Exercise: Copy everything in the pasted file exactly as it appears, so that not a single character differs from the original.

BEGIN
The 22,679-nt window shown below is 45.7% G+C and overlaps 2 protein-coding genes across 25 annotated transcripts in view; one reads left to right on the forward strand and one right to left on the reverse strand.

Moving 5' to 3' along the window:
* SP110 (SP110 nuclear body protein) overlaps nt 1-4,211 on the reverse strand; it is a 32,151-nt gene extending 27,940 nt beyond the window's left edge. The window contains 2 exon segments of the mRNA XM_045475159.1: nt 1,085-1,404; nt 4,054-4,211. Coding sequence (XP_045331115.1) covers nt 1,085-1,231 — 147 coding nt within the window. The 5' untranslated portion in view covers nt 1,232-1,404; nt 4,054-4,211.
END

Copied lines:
The 22,679-nt window shown below is 45.7% G+C and overlaps 2 protein-coding genes across 25 annotated transcripts in view; one reads left to right on the forward strand and one right to left on the reverse strand.

Moving 5' to 3' along the window:
* SP110 (SP110 nuclear body protein) overlaps nt 1-4,211 on the reverse strand; it is a 32,151-nt gene extending 27,940 nt beyond the window's left edge. The window contains 2 exon segments of the mRNA XM_045475159.1: nt 1,085-1,404; nt 4,054-4,211. Coding sequence (XP_045331115.1) covers nt 1,085-1,231 — 147 coding nt within the window. The 5' untranslated portion in view covers nt 1,232-1,404; nt 4,054-4,211.